Encounter 276 – 9.6.2023

The growl of the engine heralded a large vehicle parked in the square above us.
A few people enter.
There are free chairs, there is an invitation for coffee, there is curiosity.
The guide invites them to continue towards the well. “There are bees”, we warn. Another reason to sit down and not continue to the well…
Shmulik hurries with a teapot on the gas. I begin to tell who we are. The guide stops me, “That sounds interesting, I’ll go call those who stayed on the bus.”
At the end, about 30 travelers, aged 55 plus, sit with us – a group from Haifa area. They travel all weekend and sleep in Gvulot.
During my explanation Rami also arrives.
As usual, I tell about us and to emphasize my personal connection with Gaza, I tell that I transport patients in the “Road to Recovery” association. This provokes anger in one of the female travelers, “charity begins at home” she slaps me. I assure her that she will get her own right to speak, but she stands up defiantly and walks back to the bus. I pass the right to speak to a guy named Gidi.
Gidi says that Gaza is a bloody demographic problem. You need to understand the Arab mentality. We are meant to live on our sword. There are good people among us who care about the society in which they live. Barak offered Arafat 93 percent and he said in a closed call that he would not agree to even 100 percent, because he needs the struggle to continue.
Nahshi begins to speak. Someone else from the group also expresses some anger at the things that are said. Even the promise that it will soon be his turn to speak does not calm him down. Other voices from the group try to calm him down but in vain, he also angrily goes to the bus. At this point, the guide stops the meeting, “But”, he says, “Rami was my guide in the geography of Israel studies, let’s hear him and then we’ll go”
Rami recently returned from the Biennale in Venice where he participated in the presentation of a joint project with Jordan on water issues. Next to them was a Palestinian pavilion with a map of the Nakba. Rami introduced himself as Israeli and the manager of the Palestinian pavilion said “You are Palestinian”. The parents of the Palestinian pavilion manager were born in Jaffa. Rami showed him the old Be’eri area on the map, the sulfur factory and marked where the Abu Mualik family lived “I’m from there” he says to the Palestinian. Had excellent relations with Abu Mualik, until he was deported to Gaza in 1948. The Palestinian said: You expelled Abu Mualik. Rami said “I’m not arguing about facts, I’m expressing sorrow” and adds that he respects the narrative. Today, Rami is engaged in regional joint planning. The climatic and environmental problems are common to all. The entire space behaves according to different codes according to its rulers, including Gaza. Today everything is going on with anger, everyone is in post-trauma. In today’s behavior we are not getting to a good place. We need to think in combination of regional forces. Rami learned in life not to make assumptions, you have to look at reality. The assumption that there is no one to talk to is incorrect. We see how easy it is to start a war. Sometimes a small landing, like the meeting here at the lighthouse, can open a different way of thinking.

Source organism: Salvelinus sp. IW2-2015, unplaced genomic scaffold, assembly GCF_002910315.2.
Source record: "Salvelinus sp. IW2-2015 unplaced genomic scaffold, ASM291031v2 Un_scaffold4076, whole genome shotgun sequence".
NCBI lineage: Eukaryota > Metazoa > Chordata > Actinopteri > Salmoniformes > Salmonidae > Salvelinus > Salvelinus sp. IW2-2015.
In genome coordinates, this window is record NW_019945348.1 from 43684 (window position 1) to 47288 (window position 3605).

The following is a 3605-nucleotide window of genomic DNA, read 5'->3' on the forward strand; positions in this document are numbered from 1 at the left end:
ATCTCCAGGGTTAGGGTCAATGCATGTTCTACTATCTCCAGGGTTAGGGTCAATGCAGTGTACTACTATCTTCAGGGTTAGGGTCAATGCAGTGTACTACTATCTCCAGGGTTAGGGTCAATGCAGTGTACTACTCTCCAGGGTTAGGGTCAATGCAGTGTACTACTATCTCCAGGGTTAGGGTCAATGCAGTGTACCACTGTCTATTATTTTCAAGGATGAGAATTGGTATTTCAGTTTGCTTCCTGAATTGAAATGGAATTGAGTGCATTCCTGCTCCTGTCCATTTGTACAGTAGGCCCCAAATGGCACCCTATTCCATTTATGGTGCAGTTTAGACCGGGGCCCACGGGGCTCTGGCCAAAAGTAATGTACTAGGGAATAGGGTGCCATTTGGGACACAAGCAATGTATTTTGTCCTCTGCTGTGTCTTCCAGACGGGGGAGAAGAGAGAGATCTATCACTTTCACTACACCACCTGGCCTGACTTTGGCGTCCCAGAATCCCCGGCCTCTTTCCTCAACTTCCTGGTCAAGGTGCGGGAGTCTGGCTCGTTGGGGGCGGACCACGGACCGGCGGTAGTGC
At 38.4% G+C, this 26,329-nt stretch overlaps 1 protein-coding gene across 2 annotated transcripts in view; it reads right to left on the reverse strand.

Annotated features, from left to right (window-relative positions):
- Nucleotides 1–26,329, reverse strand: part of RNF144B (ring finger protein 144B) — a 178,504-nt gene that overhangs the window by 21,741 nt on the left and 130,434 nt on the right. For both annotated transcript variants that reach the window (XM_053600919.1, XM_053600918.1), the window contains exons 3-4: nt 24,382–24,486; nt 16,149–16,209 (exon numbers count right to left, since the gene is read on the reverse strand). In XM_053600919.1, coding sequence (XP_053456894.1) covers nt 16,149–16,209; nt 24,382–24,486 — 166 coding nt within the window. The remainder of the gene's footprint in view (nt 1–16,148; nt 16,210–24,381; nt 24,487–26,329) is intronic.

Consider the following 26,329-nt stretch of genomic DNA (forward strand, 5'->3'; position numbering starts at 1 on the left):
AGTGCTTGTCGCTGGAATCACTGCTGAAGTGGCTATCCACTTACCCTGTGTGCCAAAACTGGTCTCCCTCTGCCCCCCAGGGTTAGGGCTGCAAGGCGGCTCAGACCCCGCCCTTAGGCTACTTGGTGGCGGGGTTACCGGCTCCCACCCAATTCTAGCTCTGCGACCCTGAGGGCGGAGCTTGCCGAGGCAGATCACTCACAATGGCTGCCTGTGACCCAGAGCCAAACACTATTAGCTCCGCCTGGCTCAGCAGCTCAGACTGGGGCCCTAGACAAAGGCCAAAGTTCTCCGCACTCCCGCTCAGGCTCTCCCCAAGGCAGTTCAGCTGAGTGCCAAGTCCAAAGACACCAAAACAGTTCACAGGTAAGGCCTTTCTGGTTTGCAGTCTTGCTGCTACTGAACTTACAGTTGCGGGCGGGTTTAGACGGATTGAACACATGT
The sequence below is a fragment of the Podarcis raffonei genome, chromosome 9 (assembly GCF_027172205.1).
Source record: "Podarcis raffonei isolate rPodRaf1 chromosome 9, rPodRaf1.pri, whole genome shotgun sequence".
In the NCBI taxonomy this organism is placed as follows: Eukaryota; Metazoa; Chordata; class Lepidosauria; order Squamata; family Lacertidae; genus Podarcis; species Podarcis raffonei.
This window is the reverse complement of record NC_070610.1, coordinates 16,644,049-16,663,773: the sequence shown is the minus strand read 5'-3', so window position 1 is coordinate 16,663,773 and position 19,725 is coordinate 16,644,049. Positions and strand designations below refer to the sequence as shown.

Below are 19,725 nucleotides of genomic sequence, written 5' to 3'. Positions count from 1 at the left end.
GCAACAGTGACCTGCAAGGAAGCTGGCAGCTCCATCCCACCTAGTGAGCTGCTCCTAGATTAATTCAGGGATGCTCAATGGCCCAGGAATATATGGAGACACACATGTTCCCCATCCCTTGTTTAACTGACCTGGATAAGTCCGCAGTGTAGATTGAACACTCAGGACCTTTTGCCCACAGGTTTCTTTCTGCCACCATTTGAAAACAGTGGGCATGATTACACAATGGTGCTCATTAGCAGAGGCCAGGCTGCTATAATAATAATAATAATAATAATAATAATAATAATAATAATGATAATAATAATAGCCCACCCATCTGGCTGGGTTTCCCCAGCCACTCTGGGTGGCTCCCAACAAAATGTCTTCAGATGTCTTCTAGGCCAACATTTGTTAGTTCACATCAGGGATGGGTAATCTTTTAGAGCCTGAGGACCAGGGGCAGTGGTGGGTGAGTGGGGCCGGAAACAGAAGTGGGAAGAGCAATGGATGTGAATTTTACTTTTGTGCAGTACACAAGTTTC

After the group leaves, a conversation develops between us about how to present things given that the environmental conditions do not facilitate patience.
Perhaps there is no value at all to sitting here if the weather conditions do not allow comfortable conversation and listening.
Perhaps we should speak much more briefly and when a large group comes, leave room for more people to express themselves.
To notice that the listeners understand that we are “the lighthouse” and even if some of us are partners in other ventures (like Other voice, Road to recovery, etc.) – we, in this place and time, are the lighthouse and nothing else.
Interesting and important discussion. It would be easier for me personally if others also introduce and guide the circle in the future.
We were: Nahshi, Shmulik, Rami, Moshe, Oded and about 30 other travelers
Written by: Oded